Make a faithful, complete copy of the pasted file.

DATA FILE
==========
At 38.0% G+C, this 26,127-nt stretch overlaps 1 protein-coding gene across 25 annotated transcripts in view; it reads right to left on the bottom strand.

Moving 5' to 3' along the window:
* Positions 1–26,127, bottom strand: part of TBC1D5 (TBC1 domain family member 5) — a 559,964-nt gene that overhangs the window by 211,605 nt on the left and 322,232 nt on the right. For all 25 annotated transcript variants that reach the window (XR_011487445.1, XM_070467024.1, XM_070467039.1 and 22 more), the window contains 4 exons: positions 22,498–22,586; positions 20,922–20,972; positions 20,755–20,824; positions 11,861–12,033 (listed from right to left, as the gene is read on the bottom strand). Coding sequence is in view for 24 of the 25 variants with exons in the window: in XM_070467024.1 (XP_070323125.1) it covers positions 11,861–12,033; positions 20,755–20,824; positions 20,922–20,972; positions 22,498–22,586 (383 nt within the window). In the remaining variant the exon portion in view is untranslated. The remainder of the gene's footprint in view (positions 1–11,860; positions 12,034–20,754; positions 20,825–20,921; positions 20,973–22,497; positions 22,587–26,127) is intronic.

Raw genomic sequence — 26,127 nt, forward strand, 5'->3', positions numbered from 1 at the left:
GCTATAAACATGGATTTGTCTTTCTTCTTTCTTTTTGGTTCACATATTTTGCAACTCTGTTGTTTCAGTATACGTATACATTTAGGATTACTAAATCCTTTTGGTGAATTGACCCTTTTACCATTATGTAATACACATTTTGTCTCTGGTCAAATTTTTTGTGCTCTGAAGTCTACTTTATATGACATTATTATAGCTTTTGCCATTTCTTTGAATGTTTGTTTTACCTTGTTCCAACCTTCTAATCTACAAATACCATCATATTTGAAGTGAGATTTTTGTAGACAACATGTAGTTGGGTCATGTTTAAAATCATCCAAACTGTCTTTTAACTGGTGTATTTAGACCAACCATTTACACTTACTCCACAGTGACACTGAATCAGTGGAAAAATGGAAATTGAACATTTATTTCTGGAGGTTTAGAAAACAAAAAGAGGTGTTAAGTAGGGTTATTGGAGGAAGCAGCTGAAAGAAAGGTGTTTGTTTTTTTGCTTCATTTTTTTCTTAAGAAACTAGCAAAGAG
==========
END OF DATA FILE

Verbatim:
At 38.0% G+C, this 26,127-nt stretch overlaps 1 protein-coding gene across 25 annotated transcripts in view; it reads right to left on the bottom strand.

Moving 5' to 3' along the window:
* Positions 1–26,127, bottom strand: part of TBC1D5 (TBC1 domain family member 5) — a 559,964-nt gene that overhangs the window by 211,605 nt on the left and 322,232 nt on the right. For all 25 annotated transcript variants that reach the window (XR_011487445.1, XM_070467024.1, XM_070467039.1 and 22 more), the window contains 4 exons: positions 22,498–22,586; positions 20,922–20,972; positions 20,755–20,824; positions 11,861–12,033 (listed from right to left, as the gene is read on the bottom strand). Coding sequence is in view for 24 of the 25 variants with exons in the window: in XM_070467024.1 (XP_070323125.1) it covers positions 11,861–12,033; positions 20,755–20,824; positions 20,922–20,972; positions 22,498–22,586 (383 nt within the window). In the remaining variant the exon portion in view is untranslated. The remainder of the gene's footprint in view (positions 1–11,860; positions 12,034–20,754; positions 20,825–20,921; positions 20,973–22,497; positions 22,587–26,127) is intronic.

Raw genomic sequence — 26,127 nt, forward strand, 5'->3', positions numbered from 1 at the left:
GCTATAAACATGGATTTGTCTTTCTTCTTTCTTTTTGGTTCACATATTTTGCAACTCTGTTGTTTCAGTATACGTATACATTTAGGATTACTAAATCCTTTTGGTGAATTGACCCTTTTACCATTATGTAATACACATTTTGTCTCTGGTCAAATTTTTTGTGCTCTGAAGTCTACTTTATATGACATTATTATAGCTTTTGCCATTTCTTTGAATGTTTGTTTTACCTTGTTCCAACCTTCTAATCTACAAATACCATCATATTTGAAGTGAGATTTTTGTAGACAACATGTAGTTGGGTCATGTTTAAAATCATCCAAACTGTCTTTTAACTGGTGTATTTAGACCAACCATTTACACTTACTCCACAGTGACACTGAATCAGTGGAAAAATGGAAATTGAACATTTATTTCTGGAGGTTTAGAAAACAAAAAGAGGTGTTAAGTAGGGTTATTGGAGGAAGCAGCTGAAAGAAAGGTGTTTGTTTTTTTGCTTCATTTTTTTCTTAAGAAACTAGCAAAGAG